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TW: Transmisogynist murder, rape - Justice for Jennifer: Protests sweep Philippines after US marine murders transgender women
October 19, 2014
Protests continue across the Philippines following news of the murder of Jennifer Laude, a transgender Filipina woman, allegedly at the hands of a U.S. marine in Olongapo City. Coming just months after the U.S. signed a controversial pact to boost its military presence in the Philippines, protesters say the killing is stoking deep-rooted anger over the U.S. military’s treatment of Philippine civilians and prompting renewed calls to boot U.S. troops from the country.
"We are not only hoping to be able to bring justice to our fellow Filipina, but also to force the U.S. and Philippine governments to rethink their strategy in the region," Joms Salvador, Secretary General of GABRIELA—a Philippine alliance of women’s movement organizations—told Common Dreams on Friday over the phone from Manila.
"Here We Go Again"
Jennifer Laude, 26 years old, was killed in a Olongapo City hotel room on October 11, with signs that she may have been beaten and strangled. Philippine police on Wednesdaycharged a U.S. marine, Private First Class Joseph Scott Pemberton, with the murder. Pemberton was one of 3,500 U.S. military service members taking part in a joint military exercise with the Philippines.
U.S. military officials, who have not publicly confirmed or denied Pemberton’s identity, say that a marine under investigation is currently being held by the U.S. military on the USS Peleliu, an amphibious vessel currently in the Subic Bay free port northwest of Manila.
The Philippine government served a subpoena for Pemberton on Friday. However, past atrocities, and relative immunity for U.S. troops in the Philippines, leave many skeptical that the U.S. service member will be held to account.
In the infamous Subic Bay rape case in 2005, Lance Corporal Daniel Smith—who was found guilty in Philippine court of raping a Filipina woman while other Marines watched—was transferred from Philippine to U.S. custody. His conviction was later overturned, and he was never made to serve the life sentence handed to him by a Philippine court.
Bernadette Ellorin, New York-based Chairperson of BAYAN-USA, an alliance of Filipino organizations in the U.S., told Common Dreams that she considers the killing of Laude a “hate crime against a transgender woman.” Ellorin continued, ”There is a long history of the U.S. military committing heinous acts against people in the Philippines and not really being brought to justice because military agreements more or less protect them.”
"Here we go again," said Salvador. "We have another case, and we are still not sure if there will be justice for Jennifer and her family."
Expanding U.S. Military Presence
Meanwhile, the U.S. military presence in the Philippines, enabled by mounting pacts between the U.S. and the Philippines, is growing.
The Enhanced Defense Cooperation Agreement between the U.S. and the Philippines, signed in April, is a 10 year deal that allows the U.S. to drastically increase its military presence in the Philippines. The accord is part of an Obama administration push for a military pivot to the Asia-Pacific region in a bid to hedge against China’s rising power.
The pact is broadly opposed in the Philippines, as it reverses a 1992 decision by the Philippine government, under pressure from the public, to kick the U.S. out of its last permanent base in the country, located in Subic Bay. Social movements in the Philippines have long opposed U.S. power over their country, which includes more than five decades of direct colonial rule and the backing of dictator Ferdinand Marcos.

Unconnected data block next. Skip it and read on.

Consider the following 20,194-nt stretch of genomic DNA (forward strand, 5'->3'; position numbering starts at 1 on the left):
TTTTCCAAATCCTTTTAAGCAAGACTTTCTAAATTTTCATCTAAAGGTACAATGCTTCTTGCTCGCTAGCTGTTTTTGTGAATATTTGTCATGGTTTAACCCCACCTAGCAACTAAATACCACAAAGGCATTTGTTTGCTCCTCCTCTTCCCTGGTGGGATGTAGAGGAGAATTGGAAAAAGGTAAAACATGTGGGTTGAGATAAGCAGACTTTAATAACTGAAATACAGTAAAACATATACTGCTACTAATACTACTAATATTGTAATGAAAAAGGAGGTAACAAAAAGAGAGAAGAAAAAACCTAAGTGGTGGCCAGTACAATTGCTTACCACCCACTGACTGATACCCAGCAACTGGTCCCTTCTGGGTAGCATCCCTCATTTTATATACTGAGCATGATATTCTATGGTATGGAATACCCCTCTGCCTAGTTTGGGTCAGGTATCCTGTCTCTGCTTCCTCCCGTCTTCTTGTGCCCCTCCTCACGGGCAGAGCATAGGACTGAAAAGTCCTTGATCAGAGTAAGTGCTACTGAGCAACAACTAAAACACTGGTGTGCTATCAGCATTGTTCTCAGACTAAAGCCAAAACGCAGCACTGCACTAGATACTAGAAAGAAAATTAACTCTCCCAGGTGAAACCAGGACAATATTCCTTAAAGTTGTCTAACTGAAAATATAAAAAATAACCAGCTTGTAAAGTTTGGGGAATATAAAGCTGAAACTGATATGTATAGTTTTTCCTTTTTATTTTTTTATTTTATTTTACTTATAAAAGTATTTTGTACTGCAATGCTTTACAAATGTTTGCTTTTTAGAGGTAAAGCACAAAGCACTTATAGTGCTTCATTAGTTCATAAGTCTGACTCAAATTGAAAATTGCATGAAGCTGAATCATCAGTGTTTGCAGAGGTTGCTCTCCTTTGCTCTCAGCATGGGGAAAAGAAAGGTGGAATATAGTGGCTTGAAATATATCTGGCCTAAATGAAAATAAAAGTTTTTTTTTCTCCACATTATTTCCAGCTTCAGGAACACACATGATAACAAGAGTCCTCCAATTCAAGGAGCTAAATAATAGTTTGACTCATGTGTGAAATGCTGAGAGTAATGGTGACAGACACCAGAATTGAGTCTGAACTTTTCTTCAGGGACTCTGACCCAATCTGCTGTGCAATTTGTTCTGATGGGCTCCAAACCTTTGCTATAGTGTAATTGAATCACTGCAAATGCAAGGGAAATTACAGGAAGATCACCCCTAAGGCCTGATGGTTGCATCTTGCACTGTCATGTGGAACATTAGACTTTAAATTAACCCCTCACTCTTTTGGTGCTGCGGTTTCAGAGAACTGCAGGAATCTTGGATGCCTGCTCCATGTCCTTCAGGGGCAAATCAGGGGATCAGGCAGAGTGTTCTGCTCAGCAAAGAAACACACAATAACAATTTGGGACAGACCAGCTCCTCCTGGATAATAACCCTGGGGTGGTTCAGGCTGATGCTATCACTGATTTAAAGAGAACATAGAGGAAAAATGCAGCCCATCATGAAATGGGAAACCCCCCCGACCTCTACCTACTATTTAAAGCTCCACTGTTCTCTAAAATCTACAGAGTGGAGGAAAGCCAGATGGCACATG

However, the 1992 decision did not actually keep the U.S. military out. The U.S.-Philippines Visiting Forces Agreement, signed in 1998, allowed the U.S. to establish over 20 “semi permanent" military installations in the country. It also includes language that has been used by the U.S. military to shield service members from Philippine laws, including in the Subic Bay rape case.
Residents say that the U.S. military, and the agreements protecting it, is deeply destructive to local communities. Soldiers commit atrocities with impunity, said Salvador. And the military’s environmental destruction and waste dumping harms ecosystems and public health. This includes a U.S. Navy ship’s damage last year to Tubbataha Reefs Natural Park, which the U.S. still has not paid reparations for.
"There are also concerns about the displacement of many communities because the U.S. military is already building facilities in several parts of the country, including Oyster Bay in the Pelawan Islands, which is home to indigenous communities," Salvador continued. "The U.S. military has not been fully been held responsible for the damage it has done."
"Justice for Jennifer"
Salvador says that protests in the country are issuing calls for the U.S. military to leave, and “bringing to the fore” the pressing issue of LGBTQ and women’s rights.
"Every day there have been protests in front of the U.S. embassy in Manila or the department of foreign affairs office in Manila," she said. "Protests are taking place in schools, in communities, and other parts of the country. We are seeing not only women’s and LGBTQ organizations protesting, but also students, workers, and poor people. Even media personalities, legislators, and actors, who before were not vocal about their views, have recently also shared their indignation over Jennifer’s murder."
Demonstrations have taken place across the U.S., including New York, San Francisco, and Lost Angeles. “The response has been overwhelming from our community and the LGBTQ community as well,” said Ellorin. “Transgender people are taking leadership and sticking up for value of Jennifer’s life.”
"We are demanding justice for Jennifer," Ellorin added. "We can’t take the context away: there is a problem with us military presence in the Philippines."
Please help spread the word about this book on social media using the hashtag #QTAOC (for Queer and Trans Artists of Color).